The Queen of Disco is still going strong at age 59. Donna Summer’s groundbreaking disco anthems have provided the soundtrack for countless gyrating hedonists on the dance floor.
Summer took time to talk to The Miami Herald—from her secret hideaway somewhere on the Gulf Coast—about her shows, taking up painting, and the notorious orgasmic moaning on her 1975 hit “Love To Love You Baby.”
Q: Which of your songs tends to get the best audience response?
A: Different songs get different responses. They usually like “She Works Hard for the Money,” “MacArthur Park,” “On the Radio,” “Last Dance,” “Bad Girls,” but there’s always different kinds of response. We’ve had some unusual ones, too: Last year we were playing in the Midwest—we don’t get there very often—and this woman in the audience kept yelling to me, “I have to talk to you!” and she wouldn’t stop, so I had to stop the show and talk to her. And the entire audience was completely silent, not complaining or anything—and this went on for at least five minutes.
Q: If “American Idol” were around when you were young, would you have auditioned?
A: I probably would have. I did audition for a couple of things when I was younger. One response I got was, “You’re too good for this show—you’re like a professional.” And I said, “No I’m not!” And they didn’t accept me for that.
Q: When did you begin to get serious about painting?
A: All my life it’s been my hobby, something that takes me out of the music vein, but art is the reverse of singing for me. When I paint I can only paint when I’m happy or content, which makes me know that it’s not my first talent, something you have to do no matter what. I do it when I feel peaceful and happy and I’m ready to pull something out of myself, not put myself into something.
Q: What’s the status of your Broadway musical based on your life?
A: Unfortunately, every time I get revved up to do it, something else sideswipes me and it goes on hold. A couple years ago we were gearing up to get involved with it and we had some personal traumas in our families we just couldn’t get out of.
A friend said, “Donna, you have to give something like a musical 10 to 15 years to get going.” And I said, “Are you “kidding” me?” So we’ll see what happens.
Q: Do you think there could ever be another musical movement like disco in the `70s?
A: I’m sure there could be. Hip-hop in its own way was a musical movement that’s held its own. I think that the alternative-music movement didn’t last as long even though it’s still around. I think we just keep changing, morphing, doing new things and we’ll stumble upon the next movement. Some young kid will create something in his room that’s totally different and everyone will go “What is this—I love it!” and then people will copy it.
Q: “Love To Love You Baby” was a ticket to stardom for you, but weren’t you uncomfortable with its sexuality—specifically the orgasmic moans?
A: Oh, yeah—coming from a nice Christian home my parents were like, “Uhhhhh, this can’t be my daughter.” We were basically goofing around in the studio, and then someone heard the song and played it while they were making love and thought this song should be longer, and we extended the song to almost 18 minutes. And it was banned—you couldn’t play it during the day. I couldn’t go anywhere—people were drooling on me and I was like, “Hello? It’s a song, not me!”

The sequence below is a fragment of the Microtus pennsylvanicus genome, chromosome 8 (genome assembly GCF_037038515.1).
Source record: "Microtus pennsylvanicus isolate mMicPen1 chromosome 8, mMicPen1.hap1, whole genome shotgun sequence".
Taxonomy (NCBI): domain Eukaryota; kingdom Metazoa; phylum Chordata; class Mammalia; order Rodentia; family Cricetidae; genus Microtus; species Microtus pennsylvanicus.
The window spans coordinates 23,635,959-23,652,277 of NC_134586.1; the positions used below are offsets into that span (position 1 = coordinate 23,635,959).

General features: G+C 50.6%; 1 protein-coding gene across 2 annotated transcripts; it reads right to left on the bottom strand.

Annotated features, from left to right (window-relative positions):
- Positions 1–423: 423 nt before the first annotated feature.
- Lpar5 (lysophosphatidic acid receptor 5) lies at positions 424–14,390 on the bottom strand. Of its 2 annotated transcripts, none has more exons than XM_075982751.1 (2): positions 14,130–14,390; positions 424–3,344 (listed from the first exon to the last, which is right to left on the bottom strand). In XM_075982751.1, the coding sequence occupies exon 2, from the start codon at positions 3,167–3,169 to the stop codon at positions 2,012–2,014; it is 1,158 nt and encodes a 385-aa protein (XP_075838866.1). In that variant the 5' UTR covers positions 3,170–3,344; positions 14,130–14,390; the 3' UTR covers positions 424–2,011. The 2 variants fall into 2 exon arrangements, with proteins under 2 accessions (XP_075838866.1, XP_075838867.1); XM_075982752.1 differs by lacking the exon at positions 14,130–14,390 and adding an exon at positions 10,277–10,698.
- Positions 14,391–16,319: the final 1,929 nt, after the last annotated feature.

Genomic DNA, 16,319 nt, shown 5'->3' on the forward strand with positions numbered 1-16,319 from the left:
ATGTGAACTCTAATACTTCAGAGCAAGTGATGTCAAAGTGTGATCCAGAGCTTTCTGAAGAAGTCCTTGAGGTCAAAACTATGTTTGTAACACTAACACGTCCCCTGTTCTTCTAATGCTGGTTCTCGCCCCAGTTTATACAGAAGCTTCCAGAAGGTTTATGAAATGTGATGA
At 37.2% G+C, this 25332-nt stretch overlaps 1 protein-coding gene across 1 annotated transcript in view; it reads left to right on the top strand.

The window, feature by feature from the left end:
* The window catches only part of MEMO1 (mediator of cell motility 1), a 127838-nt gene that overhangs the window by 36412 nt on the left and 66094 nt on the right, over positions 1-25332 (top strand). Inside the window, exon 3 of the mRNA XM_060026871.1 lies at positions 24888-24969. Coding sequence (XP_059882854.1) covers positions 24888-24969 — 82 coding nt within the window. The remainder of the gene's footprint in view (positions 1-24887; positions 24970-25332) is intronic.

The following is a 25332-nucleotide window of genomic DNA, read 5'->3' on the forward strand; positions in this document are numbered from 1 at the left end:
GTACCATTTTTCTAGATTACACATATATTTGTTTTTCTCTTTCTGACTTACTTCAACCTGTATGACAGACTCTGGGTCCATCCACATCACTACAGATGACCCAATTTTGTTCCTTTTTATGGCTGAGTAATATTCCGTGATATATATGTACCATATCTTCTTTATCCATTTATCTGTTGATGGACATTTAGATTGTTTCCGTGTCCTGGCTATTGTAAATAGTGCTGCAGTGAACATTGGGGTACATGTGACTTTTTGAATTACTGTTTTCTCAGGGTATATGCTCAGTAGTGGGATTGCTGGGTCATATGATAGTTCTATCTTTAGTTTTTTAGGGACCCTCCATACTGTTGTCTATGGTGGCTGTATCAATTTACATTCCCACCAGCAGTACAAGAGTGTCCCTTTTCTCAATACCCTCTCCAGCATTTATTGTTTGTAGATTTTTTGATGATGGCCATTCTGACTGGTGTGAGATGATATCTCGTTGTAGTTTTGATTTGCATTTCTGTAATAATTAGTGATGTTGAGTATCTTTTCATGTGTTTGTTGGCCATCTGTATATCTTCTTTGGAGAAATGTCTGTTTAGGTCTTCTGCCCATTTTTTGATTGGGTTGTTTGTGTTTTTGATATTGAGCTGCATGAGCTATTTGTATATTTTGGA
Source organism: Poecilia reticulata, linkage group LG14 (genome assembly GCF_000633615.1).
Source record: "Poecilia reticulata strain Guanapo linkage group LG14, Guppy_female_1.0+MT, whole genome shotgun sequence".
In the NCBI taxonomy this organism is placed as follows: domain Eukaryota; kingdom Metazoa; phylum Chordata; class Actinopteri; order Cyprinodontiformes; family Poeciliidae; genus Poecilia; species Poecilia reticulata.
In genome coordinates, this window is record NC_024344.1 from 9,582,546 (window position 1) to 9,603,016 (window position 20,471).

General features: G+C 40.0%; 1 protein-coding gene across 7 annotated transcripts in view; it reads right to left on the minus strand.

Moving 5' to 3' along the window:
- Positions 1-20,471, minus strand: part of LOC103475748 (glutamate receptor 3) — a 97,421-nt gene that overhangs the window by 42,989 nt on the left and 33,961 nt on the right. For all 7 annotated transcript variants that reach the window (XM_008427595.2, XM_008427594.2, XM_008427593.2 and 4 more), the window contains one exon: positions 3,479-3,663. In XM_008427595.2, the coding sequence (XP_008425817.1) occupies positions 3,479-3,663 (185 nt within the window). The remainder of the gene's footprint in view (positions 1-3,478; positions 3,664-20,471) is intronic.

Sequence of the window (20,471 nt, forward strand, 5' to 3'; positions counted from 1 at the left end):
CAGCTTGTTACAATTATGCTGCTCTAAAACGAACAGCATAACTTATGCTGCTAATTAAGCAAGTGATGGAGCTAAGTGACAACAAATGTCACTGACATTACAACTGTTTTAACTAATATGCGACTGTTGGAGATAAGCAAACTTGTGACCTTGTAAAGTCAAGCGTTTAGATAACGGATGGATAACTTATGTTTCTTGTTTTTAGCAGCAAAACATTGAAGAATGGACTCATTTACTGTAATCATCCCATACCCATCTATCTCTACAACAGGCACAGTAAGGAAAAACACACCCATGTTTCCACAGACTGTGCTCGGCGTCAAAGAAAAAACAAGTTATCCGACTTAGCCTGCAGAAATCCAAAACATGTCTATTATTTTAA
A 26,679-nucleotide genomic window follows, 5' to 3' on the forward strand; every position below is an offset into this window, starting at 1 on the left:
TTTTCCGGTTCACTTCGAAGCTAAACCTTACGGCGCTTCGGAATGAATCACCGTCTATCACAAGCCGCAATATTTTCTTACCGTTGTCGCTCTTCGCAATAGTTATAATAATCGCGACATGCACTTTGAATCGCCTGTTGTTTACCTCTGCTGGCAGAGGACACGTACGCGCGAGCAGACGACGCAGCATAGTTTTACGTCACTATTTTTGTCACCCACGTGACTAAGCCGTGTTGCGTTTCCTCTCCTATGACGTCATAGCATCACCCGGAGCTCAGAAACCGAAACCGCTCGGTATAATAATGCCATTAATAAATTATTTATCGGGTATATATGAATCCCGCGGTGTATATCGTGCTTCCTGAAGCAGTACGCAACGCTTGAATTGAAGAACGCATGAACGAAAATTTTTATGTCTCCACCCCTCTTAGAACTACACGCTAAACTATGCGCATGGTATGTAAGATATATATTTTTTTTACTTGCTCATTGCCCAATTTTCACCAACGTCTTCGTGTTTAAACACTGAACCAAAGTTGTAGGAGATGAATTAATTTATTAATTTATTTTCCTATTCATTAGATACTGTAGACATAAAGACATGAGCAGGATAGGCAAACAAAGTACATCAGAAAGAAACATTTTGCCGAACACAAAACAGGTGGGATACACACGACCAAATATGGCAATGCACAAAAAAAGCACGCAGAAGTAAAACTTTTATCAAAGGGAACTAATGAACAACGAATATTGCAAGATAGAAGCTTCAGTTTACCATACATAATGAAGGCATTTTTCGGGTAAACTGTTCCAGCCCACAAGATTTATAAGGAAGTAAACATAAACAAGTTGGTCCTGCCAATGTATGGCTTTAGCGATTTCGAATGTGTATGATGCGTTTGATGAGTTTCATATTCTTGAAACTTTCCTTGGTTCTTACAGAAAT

Q: Does the song still bother you?
A: No, it doesn’t bother me now, but having that as the first single, people didn’t think I could sing beyond whispering, so that was a challenge.
Q: When you were working with pioneering producer Giorgio Moroder, specifically on “I Feel Love,” did you have the sense that you were breaking new ground?
A: Yeah, I think we did—the very first day it was very clear to me. We had the music and we wrote so many lyrics that didn’t work—they were too dense. And I said, “This is a chant—this is euphoric” and started to singing simpler things overtop the music and it was so natural.
And it still sounds great—when you’re on the cutting edge of something and you hear it back, sometimes it sounds so dated, but this still sounds fresh to me.
Q: You’ve won multiple Grammys. Any favorites among this year’s winners?
A: I love Amy Winehouse—she’s great, so different. I pray for her, that she gets over her drug problems—it’s rough. But she can do it—she’s got so much going for her.
I love Rihanna—she’s a hot little number. She’s got a really good look, a good sound—she’s working it. But usually by the time I like something my kids say, “Mom, that’s been out for six months!”
Q: Do you still live in Nashville?
A: Yeah, but last year we actually spent seven months in L.A. and we were in Florida for about two months—and only eight weeks we spent in Nashville. And that’s sprinkled out over two days here, a week there. It’s like the road is our home.
Q: Where do you stay in Florida?
A: We live on a dirt road right on the Gulf—just a small, quaint incredible place, like you’re in Bali. Everybody here doesn’t want anyone to know where they live, so people won’t be able to destroy what we have here. It’s a place where somebody like Britney or Brad and Angie could live and no one would know it. And that’s a miracle.
Q: Tell the truth: Which song has sillier lyrics—“MacArthur Park” or the Captain and Tennille’s “Muskrat Love”?
A: Oh, Captain and Tennille, without a question. “MacArthur Park” is an analogy, a metaphor for love. If you put out a cake and set it in the rain, it would destroy it. Just ask the diva—she’ll tell you.
// Sound Affects
"The man whose songs were recorded by Johnny Cash, Alan Jackson, Ricky Skaggs, David Allan Coe, The Highwaymen, and countless others succumbs to time’s cruel cue that the only token of permanence we have to offer are the effects of shared moments and memories.READ the article